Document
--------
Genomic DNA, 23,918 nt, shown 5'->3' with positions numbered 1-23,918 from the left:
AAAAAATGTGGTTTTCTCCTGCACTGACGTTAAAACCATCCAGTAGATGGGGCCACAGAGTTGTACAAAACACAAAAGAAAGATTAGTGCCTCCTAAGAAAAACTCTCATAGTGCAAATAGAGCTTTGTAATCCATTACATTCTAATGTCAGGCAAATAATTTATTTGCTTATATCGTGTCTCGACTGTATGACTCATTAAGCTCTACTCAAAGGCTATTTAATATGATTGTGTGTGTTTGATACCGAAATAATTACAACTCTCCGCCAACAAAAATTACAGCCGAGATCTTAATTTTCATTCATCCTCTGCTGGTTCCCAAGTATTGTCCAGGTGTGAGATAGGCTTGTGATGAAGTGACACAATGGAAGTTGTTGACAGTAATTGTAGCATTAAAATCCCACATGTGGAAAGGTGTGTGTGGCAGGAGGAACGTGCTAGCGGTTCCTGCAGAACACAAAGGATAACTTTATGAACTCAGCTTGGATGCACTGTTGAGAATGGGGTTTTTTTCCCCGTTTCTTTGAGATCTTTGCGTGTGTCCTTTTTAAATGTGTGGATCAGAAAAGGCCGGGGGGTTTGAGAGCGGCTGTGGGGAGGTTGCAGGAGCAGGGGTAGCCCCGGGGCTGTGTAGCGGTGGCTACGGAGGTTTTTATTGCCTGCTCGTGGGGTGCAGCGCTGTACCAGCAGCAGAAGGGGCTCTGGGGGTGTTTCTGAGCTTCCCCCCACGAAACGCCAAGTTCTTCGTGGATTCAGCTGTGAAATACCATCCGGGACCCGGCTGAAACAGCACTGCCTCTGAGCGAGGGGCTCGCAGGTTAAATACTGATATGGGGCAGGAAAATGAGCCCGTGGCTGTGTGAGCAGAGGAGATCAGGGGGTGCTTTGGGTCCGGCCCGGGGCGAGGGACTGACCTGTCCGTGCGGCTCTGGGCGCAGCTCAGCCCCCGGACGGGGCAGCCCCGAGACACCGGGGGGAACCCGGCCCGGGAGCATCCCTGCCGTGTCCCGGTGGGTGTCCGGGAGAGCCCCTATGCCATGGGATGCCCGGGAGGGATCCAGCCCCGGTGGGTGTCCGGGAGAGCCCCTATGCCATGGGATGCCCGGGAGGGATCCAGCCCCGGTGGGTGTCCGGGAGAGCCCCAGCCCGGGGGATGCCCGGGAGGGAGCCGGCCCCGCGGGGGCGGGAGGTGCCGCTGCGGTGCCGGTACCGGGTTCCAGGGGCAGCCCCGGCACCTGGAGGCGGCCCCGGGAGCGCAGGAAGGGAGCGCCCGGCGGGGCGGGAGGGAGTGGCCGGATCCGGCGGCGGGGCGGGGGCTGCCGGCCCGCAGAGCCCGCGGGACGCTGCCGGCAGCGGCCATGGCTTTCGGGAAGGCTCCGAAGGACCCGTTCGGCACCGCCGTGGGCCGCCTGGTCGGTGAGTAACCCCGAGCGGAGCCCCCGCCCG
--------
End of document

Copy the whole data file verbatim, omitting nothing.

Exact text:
Genomic DNA, 23,918 nt, shown 5'->3' with positions numbered 1-23,918 from the left:
AAAAAATGTGGTTTTCTCCTGCACTGACGTTAAAACCATCCAGTAGATGGGGCCACAGAGTTGTACAAAACACAAAAGAAAGATTAGTGCCTCCTAAGAAAAACTCTCATAGTGCAAATAGAGCTTTGTAATCCATTACATTCTAATGTCAGGCAAATAATTTATTTGCTTATATCGTGTCTCGACTGTATGACTCATTAAGCTCTACTCAAAGGCTATTTAATATGATTGTGTGTGTTTGATACCGAAATAATTACAACTCTCCGCCAACAAAAATTACAGCCGAGATCTTAATTTTCATTCATCCTCTGCTGGTTCCCAAGTATTGTCCAGGTGTGAGATAGGCTTGTGATGAAGTGACACAATGGAAGTTGTTGACAGTAATTGTAGCATTAAAATCCCACATGTGGAAAGGTGTGTGTGGCAGGAGGAACGTGCTAGCGGTTCCTGCAGAACACAAAGGATAACTTTATGAACTCAGCTTGGATGCACTGTTGAGAATGGGGTTTTTTTCCCCGTTTCTTTGAGATCTTTGCGTGTGTCCTTTTTAAATGTGTGGATCAGAAAAGGCCGGGGGGTTTGAGAGCGGCTGTGGGGAGGTTGCAGGAGCAGGGGTAGCCCCGGGGCTGTGTAGCGGTGGCTACGGAGGTTTTTATTGCCTGCTCGTGGGGTGCAGCGCTGTACCAGCAGCAGAAGGGGCTCTGGGGGTGTTTCTGAGCTTCCCCCCACGAAACGCCAAGTTCTTCGTGGATTCAGCTGTGAAATACCATCCGGGACCCGGCTGAAACAGCACTGCCTCTGAGCGAGGGGCTCGCAGGTTAAATACTGATATGGGGCAGGAAAATGAGCCCGTGGCTGTGTGAGCAGAGGAGATCAGGGGGTGCTTTGGGTCCGGCCCGGGGCGAGGGACTGACCTGTCCGTGCGGCTCTGGGCGCAGCTCAGCCCCCGGACGGGGCAGCCCCGAGACACCGGGGGGAACCCGGCCCGGGAGCATCCCTGCCGTGTCCCGGTGGGTGTCCGGGAGAGCCCCTATGCCATGGGATGCCCGGGAGGGATCCAGCCCCGGTGGGTGTCCGGGAGAGCCCCTATGCCATGGGATGCCCGGGAGGGATCCAGCCCCGGTGGGTGTCCGGGAGAGCCCCAGCCCGGGGGATGCCCGGGAGGGAGCCGGCCCCGCGGGGGCGGGAGGTGCCGCTGCGGTGCCGGTACCGGGTTCCAGGGGCAGCCCCGGCACCTGGAGGCGGCCCCGGGAGCGCAGGAAGGGAGCGCCCGGCGGGGCGGGAGGGAGTGGCCGGATCCGGCGGCGGGGCGGGGGCTGCCGGCCCGCAGAGCCCGCGGGACGCTGCCGGCAGCGGCCATGGCTTTCGGGAAGGCTCCGAAGGACCCGTTCGGCACCGCCGTGGGCCGCCTGGTCGGTGAGTAACCCCGAGCGGAGCCCCCGCCCG